The improbability of Leicester, Claudio Ranieri

Had I been told this past August that Leices­ter would be on top of the British Premier League (BPL) by the end of January, I would have asked you who Leicester was and what team he played for. A team that had secured promotion only one year earlier is now close­ly competing with, and leading, gargantuan clubs such as Manchester City and Arsenal in the race for the coveted BPL title. With an unexpected series of successes, many fans and analysts are pondering whether Leicester can maintain their form to win the league.

The man who holds the most power and control over Leicester’s title run is their man­ager, Claudio Ranieri. Though Ranieri has tru­ly turned Leicester’s somewhat average team from previous years into terrifying club that plays beautiful counter-attacking soccer and has brought out the best from players like Riyad Mahrez and Jamie Vardy, it is simply too good to be true for Leicester.

I have had the privilege of witnessing Jamie Vardy set his legendary record of 12 consecutive games scored in, as well as watching the fluid and beautiful play by Riyad Mahrez. There is no doubt that the key to the renaissance of these players has been the managing of Ranieri. I com­mend and thank him for that. But unfortunately Ranieri’s management talents end here.

While he has been able to guide clubs to vast areas of improvement in the past and managed some spectacular performances, he has some­how managed to expertly avoid winning a ma­jor league title. I suspect he has been taking instruction from whoever is guiding Leonardo DiCaprio’s fantastic job of avoiding any Oscar awards. I do believe, however, that winning titles simply isn’t what Ranieri specializes in. He is not a “specialist in failure” like Arsene Wenger, according to Mourinho, the now twice sacked Chelsea manager, Ranieri’s skills just do not work with capturing championships. Ranieri is more of a “specialist in improvement” manager. To understand why, his managerial history must be examined.

When hired by Chelsea in 2000, the club itself had not been achieving any of the high-level re­sults that they have attained in more recent years. Chelsea wasn’t by any means a low achiever, in the years leading up to Ranieri’s appointment they had been comfortably finishing just around the top quarter of the table. Upon his appoint­ment, however, the Chelsea team slowly became much more competitive in the league. In his final season with Chelsea, Ranieri’s team finished sec­ond to “The Invincibles” Arsenal group in 2004.

Another example of the prowess of Ranieri’s building capabilities is his early success with the Italian team Cagliari Calcio, also known simply as Cagliari. At the time that he was just begin­ning his managerial career, Cagliari occupied a shameful spot in the Serie C1, the third league level of Italian soccer. Under the helm of Ranieri, they were promoted over two consecutive sea­sons to regain a position in the Serie A, the top league of Italian soccer.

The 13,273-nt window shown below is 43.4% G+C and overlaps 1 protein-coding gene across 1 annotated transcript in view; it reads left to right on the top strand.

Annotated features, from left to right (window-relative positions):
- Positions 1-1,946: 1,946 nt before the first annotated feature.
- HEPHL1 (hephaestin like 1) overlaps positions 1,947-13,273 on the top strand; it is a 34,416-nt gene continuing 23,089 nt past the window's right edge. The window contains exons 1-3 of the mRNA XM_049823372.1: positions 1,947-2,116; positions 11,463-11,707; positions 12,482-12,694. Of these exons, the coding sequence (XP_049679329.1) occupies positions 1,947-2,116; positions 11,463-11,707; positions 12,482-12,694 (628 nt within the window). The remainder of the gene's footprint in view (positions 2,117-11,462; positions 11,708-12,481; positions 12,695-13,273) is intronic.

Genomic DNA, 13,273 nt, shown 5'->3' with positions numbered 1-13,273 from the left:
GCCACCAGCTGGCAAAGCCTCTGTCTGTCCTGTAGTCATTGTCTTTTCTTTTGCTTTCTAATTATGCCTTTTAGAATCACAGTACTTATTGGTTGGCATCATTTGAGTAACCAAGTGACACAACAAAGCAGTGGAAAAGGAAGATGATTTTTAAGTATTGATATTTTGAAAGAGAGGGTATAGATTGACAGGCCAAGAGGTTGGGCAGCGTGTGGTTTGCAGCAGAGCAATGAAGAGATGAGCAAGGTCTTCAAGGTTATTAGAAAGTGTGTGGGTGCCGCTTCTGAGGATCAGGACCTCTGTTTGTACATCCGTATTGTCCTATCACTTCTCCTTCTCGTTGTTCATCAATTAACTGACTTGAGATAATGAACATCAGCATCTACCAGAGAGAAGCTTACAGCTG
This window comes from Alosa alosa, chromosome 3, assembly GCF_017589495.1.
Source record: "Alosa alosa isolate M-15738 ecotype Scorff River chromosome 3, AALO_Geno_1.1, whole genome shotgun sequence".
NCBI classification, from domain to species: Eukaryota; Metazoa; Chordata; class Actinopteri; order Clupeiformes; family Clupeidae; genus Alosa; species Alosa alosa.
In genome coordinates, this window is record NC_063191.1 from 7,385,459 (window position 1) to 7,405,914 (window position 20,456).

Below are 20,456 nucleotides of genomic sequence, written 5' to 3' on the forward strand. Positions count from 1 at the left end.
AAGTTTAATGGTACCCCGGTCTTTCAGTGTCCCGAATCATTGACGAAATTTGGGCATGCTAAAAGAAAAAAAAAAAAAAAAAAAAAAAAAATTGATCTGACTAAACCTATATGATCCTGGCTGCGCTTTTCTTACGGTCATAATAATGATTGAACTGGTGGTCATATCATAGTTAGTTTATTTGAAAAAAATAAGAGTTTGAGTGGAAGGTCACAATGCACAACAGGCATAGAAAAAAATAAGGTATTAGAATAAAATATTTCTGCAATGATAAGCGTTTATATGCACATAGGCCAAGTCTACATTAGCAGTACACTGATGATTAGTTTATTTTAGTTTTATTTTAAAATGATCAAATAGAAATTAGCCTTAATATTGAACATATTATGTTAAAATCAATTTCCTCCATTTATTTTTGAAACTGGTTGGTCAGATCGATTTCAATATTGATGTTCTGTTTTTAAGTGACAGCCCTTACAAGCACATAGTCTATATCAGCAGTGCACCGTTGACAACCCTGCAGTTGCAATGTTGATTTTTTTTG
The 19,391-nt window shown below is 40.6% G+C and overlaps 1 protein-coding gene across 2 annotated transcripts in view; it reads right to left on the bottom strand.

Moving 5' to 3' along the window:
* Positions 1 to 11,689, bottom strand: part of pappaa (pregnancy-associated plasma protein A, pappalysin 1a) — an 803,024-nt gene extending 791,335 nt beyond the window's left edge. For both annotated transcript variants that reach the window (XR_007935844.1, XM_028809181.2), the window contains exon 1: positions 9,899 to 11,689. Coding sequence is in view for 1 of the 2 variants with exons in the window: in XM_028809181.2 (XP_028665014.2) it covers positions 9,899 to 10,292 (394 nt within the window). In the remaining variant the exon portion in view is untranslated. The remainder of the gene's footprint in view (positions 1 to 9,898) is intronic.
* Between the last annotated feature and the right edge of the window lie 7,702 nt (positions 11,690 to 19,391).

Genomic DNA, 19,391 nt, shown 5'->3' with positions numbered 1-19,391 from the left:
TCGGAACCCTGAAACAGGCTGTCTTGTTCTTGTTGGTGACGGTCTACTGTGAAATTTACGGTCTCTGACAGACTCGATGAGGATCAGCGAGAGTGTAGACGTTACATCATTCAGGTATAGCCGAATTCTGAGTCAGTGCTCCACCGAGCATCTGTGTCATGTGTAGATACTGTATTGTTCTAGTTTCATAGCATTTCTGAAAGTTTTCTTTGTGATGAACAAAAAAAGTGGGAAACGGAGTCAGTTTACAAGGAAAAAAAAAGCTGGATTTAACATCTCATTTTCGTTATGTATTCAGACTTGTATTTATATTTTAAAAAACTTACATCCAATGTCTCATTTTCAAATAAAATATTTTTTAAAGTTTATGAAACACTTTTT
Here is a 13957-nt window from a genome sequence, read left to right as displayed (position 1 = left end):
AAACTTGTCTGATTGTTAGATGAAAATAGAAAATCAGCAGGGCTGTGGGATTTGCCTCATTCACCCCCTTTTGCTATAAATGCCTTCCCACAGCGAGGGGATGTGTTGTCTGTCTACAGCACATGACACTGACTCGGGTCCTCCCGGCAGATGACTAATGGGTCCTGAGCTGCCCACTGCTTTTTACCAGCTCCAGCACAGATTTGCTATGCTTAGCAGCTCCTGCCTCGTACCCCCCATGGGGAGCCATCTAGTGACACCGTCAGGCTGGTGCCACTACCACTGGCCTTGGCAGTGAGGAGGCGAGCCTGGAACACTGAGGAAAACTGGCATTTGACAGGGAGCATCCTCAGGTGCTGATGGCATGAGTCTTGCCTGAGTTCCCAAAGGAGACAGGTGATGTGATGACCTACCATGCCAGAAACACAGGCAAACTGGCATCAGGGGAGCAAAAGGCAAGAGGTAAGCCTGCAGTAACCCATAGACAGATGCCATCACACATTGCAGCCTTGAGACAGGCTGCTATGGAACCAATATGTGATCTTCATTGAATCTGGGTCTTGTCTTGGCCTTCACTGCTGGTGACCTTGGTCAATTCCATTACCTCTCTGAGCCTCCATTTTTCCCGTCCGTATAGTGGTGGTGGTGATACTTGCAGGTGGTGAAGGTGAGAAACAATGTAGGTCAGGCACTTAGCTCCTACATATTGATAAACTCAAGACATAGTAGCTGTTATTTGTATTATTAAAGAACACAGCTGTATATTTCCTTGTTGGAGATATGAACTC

Ranieri has also proven himself to have an acute eye for talent and then developing those talented players into superstar players. While in charge of the Italian club Napoli, Ranieri brought in a young player named Gianfranco Zola to re­place the aging, legendary, madman, soccer play­er Diego Maradona. Following success in the Italian leagues, Zola followed Ranieri to Chelsea later on.

Fans old enough to remember can recall that Ranieri then played a critical role in assembling and developing core of the Chelsea squad that Jose Mourinho would later lead to win two pre­mier league titles. Some of the players that Ra­nieri brought in now include some household names for any casual soccer follower, such as John Terry and Frank Lampard. Ranieri was also responsible for targeting players such as Arjen Robben and Didier Drogba, the latter who be­came a club legend.

If you look at the potential for success that Ra­nieri has created throughout his career, it would be easy to associate him as one of the greatest choke artists in soccer along with the Nether­lands and AC Milan circa 2005. But I do not see Ranieri as someone who balks at the opportunity of massive success. Ranieri is a man who is very accomplished in one task–giving demoralized and low performing teams the ability to bounce back. For any Manchester United fans reading this, take note.

Of course Ranieri has his sights set on win­ning the Barclays Premier League this season. In the past, he has managed to win a few bits of silverware from national tournaments such as the FA Cup in England and the Copa del Rey in Spain, but he has never won a league title. While it appears that he may have finally found the right formula to win a league, his situation is sim­ply too delicate with a team like Leicester for this opportunity to come to fruition, bar the return of Jesus Christ once more to perform another series of miracles. Knowing Ranieri’s talents of revival, however, anything is possible.

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